### Rasmusen's Unpublished Papers (January 11, 2013)

To see other abstracts, go to Abstracts of my published articles. To return to my homepage, go to http://www.rasmusen.org/.

### 1. Working Papers

1. "Three Years or Six to Audit? The Ill-Considered Intermountain Decision," The IRS wishes to interpret “omits from gross income” to mean “reports but understates gross income” to extend the period for audit from three years to six. It took that position without notice-and-comment, in the context of the hot pursuit of a particular tax shelter, and after losing in court, with all 13 Tax Court judges concurring, it made the motions of going through notice-and-comment so as to get Chevron deference on appeal. This paper discusses what should be considered in choosing a statute of limitations and points out how these considerations were completely ignored in IRS decisionmaking. This provides a good example for showing how the various theories of Chevron deference work.

2. The Economics of Regulation. I am writing an undergraduate textbook on regulation. I start with 4 chapters of theory (supply-and-demand, market failure, government failure, discounting and life valuation) and have just 2 chapters of antitrust, with 6 more chapters on other topics. My aim is to write a relatively short book (350 pages) with lots of photos and stories, skipping many topics and being interesting enough for someone to read for recreation.I also want to charge a low price, and I might well self-publish. http://www.rasmusen.org/g406/chapters/

3. Isoperfect Price Discrimination: Bargaining and Market Power,'' with David Myatt. Standard discussions of perfect price discrimination rest on a hidden assumption: that the monopolist can make take-it-or-leave-it offers. If a monopoly charges different prices to each of a large number of buyers, the correct paradigm is not the ultimatum game, but bilateral monopoly. The monopolist's profit will not be the entire surplus, but something less. Under balanced isoperfect price discrimination''-- a constant split \lambda=.5 of the bargaining surplus with each buyer--- and constant marginal cost, the monopolist has the same profit as monopoly pricing if the demand curve is linear, less if demand is concave, and more if demand is convex. Increasing marginal cost tends to make the monopolist prefer price discrimination. Isoperfect price discrimination is complemented by an idiosyncratic product design and informative advertising, whereas simple monopoly pricing is facilitated by plain-vanilla designs promoted via pure hype. Competition pushes suppliers away from isoperfect price discrimination and towards simple posted pricing. http://www.rasmusen.org/papers/pdisc-myatt-rasmusen.pdf or in http://www.rasmusen.org/papers/pdisc-myatt- rasmusen.tex.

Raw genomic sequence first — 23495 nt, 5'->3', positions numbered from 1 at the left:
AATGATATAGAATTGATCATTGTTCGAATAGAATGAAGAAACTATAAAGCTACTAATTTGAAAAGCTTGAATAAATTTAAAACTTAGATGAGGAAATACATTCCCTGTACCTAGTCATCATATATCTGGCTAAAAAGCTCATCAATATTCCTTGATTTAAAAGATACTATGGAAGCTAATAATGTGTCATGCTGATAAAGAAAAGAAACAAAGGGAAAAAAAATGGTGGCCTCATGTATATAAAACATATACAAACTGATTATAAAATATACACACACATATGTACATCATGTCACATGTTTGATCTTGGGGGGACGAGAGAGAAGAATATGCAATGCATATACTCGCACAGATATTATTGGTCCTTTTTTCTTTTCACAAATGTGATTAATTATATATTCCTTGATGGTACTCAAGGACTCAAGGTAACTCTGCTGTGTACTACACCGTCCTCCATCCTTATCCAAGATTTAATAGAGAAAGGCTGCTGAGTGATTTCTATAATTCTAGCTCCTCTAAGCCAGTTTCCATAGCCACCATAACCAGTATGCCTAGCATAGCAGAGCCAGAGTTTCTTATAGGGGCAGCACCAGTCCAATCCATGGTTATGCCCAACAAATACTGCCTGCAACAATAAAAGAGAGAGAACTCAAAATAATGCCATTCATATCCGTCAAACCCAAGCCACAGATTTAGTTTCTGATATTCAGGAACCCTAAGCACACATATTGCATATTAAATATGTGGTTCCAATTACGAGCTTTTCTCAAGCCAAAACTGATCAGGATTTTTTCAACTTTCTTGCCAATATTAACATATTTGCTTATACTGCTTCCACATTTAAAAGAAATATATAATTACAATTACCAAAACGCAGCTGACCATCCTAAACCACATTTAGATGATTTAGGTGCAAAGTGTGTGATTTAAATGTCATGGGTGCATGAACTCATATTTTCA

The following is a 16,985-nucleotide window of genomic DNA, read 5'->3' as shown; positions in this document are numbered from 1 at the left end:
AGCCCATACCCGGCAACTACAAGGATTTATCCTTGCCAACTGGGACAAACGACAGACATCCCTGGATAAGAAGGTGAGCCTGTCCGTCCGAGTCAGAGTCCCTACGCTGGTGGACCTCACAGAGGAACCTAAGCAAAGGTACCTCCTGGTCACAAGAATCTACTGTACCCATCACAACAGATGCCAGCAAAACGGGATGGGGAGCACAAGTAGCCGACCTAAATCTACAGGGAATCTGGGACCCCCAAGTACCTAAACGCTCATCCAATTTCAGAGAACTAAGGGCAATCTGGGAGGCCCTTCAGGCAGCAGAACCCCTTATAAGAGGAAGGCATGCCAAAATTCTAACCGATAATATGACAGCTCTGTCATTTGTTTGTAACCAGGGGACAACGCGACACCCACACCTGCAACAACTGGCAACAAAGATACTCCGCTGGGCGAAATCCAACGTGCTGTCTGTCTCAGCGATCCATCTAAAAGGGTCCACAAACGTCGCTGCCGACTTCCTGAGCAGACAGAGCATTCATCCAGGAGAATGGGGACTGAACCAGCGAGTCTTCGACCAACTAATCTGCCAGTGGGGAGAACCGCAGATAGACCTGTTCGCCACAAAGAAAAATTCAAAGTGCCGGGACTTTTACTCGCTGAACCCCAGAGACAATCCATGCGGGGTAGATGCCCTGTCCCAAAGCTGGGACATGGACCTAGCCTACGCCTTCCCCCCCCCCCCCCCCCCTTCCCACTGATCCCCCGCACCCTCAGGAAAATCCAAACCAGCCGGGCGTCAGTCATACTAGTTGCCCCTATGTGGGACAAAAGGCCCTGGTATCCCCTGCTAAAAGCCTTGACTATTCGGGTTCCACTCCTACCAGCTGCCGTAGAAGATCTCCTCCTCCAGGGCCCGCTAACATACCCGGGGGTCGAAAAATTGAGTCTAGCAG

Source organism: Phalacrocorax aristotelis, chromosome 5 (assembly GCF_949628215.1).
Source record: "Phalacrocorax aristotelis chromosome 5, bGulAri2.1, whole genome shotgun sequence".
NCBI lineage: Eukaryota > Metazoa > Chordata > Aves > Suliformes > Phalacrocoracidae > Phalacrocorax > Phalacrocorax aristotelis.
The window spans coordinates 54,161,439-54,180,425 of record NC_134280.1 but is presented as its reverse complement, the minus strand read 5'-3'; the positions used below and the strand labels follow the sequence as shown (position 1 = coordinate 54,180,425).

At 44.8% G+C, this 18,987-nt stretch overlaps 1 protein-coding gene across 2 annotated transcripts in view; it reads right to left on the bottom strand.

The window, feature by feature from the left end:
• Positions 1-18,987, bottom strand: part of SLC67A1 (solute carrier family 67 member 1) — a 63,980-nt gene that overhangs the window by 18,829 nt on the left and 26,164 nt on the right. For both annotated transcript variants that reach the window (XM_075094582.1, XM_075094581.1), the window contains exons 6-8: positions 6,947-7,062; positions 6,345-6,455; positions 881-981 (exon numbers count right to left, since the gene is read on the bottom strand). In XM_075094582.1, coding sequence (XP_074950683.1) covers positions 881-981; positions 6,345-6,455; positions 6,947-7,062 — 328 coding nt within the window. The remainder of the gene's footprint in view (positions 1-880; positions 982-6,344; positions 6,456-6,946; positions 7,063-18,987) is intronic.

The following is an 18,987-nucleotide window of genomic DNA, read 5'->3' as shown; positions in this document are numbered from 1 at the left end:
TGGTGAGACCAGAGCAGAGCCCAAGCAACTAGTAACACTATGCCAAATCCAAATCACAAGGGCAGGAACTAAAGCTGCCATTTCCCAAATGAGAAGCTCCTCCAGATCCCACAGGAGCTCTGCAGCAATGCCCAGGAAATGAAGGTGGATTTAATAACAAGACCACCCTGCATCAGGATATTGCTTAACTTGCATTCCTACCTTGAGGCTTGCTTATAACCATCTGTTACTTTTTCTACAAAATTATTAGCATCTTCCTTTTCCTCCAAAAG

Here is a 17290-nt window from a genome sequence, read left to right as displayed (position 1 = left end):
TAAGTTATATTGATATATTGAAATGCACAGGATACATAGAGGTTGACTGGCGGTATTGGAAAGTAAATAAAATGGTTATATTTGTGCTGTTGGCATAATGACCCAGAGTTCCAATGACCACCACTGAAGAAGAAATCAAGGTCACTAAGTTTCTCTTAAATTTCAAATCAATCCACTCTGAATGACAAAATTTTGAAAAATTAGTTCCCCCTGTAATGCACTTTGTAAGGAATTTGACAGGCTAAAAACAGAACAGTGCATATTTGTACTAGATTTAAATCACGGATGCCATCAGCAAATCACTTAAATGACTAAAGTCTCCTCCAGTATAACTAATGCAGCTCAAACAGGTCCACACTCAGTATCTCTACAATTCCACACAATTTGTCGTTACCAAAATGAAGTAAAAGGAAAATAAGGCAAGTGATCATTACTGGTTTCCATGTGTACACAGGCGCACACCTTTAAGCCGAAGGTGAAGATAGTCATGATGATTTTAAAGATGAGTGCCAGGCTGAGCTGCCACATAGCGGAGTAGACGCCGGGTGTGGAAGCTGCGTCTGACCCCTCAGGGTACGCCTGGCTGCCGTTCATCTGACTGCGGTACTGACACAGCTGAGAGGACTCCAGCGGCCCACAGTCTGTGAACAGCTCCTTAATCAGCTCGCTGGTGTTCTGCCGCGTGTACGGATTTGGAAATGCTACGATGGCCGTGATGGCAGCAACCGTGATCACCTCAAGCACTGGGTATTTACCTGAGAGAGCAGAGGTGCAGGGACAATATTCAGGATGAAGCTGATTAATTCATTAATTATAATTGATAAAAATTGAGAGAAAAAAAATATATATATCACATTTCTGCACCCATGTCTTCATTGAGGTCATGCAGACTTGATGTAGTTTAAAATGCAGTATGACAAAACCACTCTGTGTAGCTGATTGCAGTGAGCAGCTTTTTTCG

4. Monopoly versus Competitive Leveraging of Reputation through Umbrella Pricing.'' A firm with a reputation for high quality in one product may usefully extend that reputation to other products. We look at how that works in a moral hazard model of product quality. http://www.rasmusen.org/papers/umbrella.pdf or http://www.rasmusen.org/papers/umbrella.tex.

5. Coarse Grades,'' with Rick Harbaugh. Certifiers of quality often report only coarse grades to the public despite having measured quality more finely, e.g., "A" instead of "98". Why? We show that using coarse grades can actually result in more information reaching the public, because it encourages low-quality individuals or firms to become certified. In our model the certifier aims to minimize public uncertainty over quality subject to the feasibility constraint of voluntary certification at a fixed cost. Moving from the best exact grading scheme to the best coarse one (a) induces more participation and (b) reduces public uncertainty. http://www.rasmusen.org/papers/coarse-harbaugh-rasmusen.pdf or in http://www.rasmusen.org/papers/coarse-harbaugh-rasmusen.tex.